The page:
Queen Elizabeth: The mourning period for the royal court is not yet over, but the monarchy continues.


As a result, most of the public engagements expected from the monarchs have been cancelled. A few have come forward, but they have largely been opportunities to recognize some of the parties involved in Windsor’s ceremonial arrangements over the past fortnight.

For example, the Prince and Princess of Wales surprised volunteers by helping out with the crowds who turned up to show their gratitude at Windsor’s Guildhall on Thursday. Separately, Princess Anne visited Portsmouth Naval Base to thank naval personnel for their role in the funeral procession.

Just a day after his mother was laid to rest, Charles III turned his attention to government affairs and picked up where the late queen left off, approving a number of ministers, according to Downing Street. Although so much seems to have happened since then, let’s not forget that Queen Elizabeth II invited new Prime Minister Liz Truss to form a government just two days before her death on September 8th.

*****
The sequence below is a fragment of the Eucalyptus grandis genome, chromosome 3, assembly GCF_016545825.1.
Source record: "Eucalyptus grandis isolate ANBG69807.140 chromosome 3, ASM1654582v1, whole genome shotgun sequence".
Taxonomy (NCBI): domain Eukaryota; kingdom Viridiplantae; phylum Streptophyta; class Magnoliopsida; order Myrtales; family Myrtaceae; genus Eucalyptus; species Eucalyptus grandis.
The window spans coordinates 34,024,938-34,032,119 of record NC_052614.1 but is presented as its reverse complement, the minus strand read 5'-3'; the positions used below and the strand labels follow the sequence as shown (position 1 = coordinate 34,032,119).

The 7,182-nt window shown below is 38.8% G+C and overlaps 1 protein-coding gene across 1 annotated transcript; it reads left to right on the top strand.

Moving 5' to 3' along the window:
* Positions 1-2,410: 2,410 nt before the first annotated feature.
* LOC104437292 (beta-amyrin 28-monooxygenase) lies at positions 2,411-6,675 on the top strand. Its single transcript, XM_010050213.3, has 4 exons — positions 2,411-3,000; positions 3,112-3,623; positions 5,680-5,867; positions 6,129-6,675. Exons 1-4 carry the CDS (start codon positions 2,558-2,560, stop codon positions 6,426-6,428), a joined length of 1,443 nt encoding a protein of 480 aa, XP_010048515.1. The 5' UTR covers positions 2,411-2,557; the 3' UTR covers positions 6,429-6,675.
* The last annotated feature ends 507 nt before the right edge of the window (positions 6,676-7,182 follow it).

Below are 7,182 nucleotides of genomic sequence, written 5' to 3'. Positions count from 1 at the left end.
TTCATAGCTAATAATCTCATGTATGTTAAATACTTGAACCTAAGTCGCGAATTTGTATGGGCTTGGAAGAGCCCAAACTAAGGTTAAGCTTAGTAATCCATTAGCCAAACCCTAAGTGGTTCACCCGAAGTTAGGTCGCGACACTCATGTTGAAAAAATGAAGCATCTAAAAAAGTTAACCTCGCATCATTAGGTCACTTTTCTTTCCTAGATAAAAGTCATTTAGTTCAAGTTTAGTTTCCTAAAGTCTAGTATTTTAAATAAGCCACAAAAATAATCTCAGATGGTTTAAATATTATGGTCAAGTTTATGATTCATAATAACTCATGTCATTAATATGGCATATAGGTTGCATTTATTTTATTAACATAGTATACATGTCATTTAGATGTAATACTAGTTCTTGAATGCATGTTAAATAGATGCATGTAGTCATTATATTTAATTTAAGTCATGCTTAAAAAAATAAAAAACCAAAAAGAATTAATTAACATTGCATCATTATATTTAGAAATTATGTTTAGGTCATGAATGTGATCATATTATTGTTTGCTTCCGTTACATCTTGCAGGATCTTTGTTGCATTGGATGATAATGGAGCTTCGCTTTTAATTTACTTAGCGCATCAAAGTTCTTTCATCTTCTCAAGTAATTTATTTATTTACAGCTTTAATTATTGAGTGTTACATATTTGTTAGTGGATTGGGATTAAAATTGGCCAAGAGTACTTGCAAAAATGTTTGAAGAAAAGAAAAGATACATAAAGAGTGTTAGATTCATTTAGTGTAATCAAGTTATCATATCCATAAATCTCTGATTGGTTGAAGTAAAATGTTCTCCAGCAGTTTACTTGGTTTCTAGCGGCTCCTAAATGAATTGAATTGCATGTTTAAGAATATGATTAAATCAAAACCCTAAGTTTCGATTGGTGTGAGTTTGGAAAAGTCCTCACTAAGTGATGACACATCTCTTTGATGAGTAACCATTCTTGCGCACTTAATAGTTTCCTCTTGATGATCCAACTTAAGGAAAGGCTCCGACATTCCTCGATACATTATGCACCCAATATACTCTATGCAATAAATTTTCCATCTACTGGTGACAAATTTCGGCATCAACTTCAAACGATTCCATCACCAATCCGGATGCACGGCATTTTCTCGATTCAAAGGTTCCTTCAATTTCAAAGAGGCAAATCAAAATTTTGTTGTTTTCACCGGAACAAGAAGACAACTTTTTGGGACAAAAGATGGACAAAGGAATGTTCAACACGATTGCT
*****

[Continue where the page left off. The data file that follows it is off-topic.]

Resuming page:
The King is now said to have returned to Scotland to grieve with the Queen Consort, but you can expect the sovereign’s signature red boxes are being sent north to continue his daily duties. The red boxes hold the important roles of UK government ministers and Commonwealth representatives.

So in the meantime, while the family retires for a short time, royal watchers are turning to the future, where questions have arisen about the king’s coronation.

The palace has not yet announced a date for the coronation, but it is likely to be a few months away.